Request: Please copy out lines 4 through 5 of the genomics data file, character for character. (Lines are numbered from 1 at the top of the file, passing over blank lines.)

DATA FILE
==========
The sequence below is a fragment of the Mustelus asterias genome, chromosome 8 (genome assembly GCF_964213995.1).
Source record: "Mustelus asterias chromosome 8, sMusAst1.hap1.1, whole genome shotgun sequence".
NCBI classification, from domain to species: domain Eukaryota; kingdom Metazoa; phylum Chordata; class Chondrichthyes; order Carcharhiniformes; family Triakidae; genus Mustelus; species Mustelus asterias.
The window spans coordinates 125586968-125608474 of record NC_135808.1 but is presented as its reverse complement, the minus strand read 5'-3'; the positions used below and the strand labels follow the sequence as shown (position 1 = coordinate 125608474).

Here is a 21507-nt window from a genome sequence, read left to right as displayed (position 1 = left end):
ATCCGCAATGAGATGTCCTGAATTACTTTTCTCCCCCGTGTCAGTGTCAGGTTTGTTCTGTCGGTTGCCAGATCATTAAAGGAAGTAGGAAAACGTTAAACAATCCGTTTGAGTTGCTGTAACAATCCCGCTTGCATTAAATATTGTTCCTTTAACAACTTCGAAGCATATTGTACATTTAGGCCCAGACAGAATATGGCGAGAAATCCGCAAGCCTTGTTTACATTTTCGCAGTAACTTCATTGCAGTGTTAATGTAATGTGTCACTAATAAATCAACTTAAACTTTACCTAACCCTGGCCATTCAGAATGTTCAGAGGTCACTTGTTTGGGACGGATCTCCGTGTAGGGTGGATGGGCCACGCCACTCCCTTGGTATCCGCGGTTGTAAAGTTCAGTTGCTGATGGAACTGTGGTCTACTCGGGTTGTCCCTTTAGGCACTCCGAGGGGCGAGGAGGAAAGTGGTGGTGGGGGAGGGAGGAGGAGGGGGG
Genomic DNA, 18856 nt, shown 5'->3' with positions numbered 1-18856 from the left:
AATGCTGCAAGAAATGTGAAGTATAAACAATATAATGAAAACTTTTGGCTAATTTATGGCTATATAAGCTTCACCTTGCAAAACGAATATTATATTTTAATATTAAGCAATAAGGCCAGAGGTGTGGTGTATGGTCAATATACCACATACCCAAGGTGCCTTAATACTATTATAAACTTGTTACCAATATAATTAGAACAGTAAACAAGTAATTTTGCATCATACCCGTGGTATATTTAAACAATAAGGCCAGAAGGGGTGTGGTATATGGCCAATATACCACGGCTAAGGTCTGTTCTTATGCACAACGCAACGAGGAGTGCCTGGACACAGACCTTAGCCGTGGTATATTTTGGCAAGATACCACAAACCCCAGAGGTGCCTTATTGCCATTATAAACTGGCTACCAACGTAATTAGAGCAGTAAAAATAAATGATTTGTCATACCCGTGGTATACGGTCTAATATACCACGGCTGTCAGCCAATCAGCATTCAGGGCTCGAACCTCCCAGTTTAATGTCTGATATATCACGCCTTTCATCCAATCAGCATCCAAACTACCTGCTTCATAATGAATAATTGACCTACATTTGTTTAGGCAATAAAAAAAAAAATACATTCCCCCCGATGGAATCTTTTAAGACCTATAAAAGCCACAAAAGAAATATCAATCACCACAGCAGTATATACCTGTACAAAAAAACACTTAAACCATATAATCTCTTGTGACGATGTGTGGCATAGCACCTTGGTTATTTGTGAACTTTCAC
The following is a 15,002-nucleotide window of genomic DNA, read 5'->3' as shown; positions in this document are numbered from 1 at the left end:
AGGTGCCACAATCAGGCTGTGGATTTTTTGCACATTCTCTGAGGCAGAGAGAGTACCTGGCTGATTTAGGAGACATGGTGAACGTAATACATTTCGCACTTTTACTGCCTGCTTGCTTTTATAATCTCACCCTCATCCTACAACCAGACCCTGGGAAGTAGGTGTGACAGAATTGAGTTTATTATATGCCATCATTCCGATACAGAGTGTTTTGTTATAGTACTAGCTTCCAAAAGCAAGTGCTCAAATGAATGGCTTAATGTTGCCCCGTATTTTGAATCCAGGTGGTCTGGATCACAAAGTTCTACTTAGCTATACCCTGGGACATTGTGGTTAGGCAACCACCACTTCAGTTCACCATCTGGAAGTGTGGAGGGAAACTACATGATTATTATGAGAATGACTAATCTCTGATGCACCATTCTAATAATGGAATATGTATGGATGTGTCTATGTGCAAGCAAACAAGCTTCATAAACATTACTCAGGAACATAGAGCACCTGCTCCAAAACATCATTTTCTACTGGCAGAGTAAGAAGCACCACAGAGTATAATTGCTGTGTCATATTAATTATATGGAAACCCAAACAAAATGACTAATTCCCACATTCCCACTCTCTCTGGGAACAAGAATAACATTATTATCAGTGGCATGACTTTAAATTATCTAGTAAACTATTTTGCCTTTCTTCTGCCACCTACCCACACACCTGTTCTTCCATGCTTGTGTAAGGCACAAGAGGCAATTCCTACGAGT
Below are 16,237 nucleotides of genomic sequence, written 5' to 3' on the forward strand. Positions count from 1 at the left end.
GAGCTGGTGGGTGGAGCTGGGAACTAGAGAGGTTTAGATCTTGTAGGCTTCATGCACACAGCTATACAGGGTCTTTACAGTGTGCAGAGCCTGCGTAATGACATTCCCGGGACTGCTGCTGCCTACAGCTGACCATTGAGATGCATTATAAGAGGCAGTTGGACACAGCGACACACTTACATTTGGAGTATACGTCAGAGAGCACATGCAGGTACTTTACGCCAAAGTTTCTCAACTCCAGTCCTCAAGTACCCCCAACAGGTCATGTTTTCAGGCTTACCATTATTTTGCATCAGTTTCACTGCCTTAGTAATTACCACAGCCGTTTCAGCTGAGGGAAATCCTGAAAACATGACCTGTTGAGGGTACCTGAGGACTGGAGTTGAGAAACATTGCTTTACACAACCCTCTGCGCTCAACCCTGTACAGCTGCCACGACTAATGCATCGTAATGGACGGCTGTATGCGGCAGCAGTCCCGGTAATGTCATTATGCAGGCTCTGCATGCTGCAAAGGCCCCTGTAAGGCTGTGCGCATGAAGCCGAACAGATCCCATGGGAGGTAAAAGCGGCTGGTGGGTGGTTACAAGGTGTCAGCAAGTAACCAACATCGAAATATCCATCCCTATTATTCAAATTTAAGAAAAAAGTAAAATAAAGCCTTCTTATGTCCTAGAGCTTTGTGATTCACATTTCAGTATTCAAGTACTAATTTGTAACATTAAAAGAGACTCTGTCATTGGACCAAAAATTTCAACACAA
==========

The window spans coordinates 125586968-125608474 of record NC_135808.1 but is presented as its reverse complement, the minus strand read 5'-3'; the positions used below and the strand labels follow the sequence as shown (position 1 = coordinate 125608474).

Here is a 21507-nt window from a genome sequence, read left to right as displayed (position 1 = left end):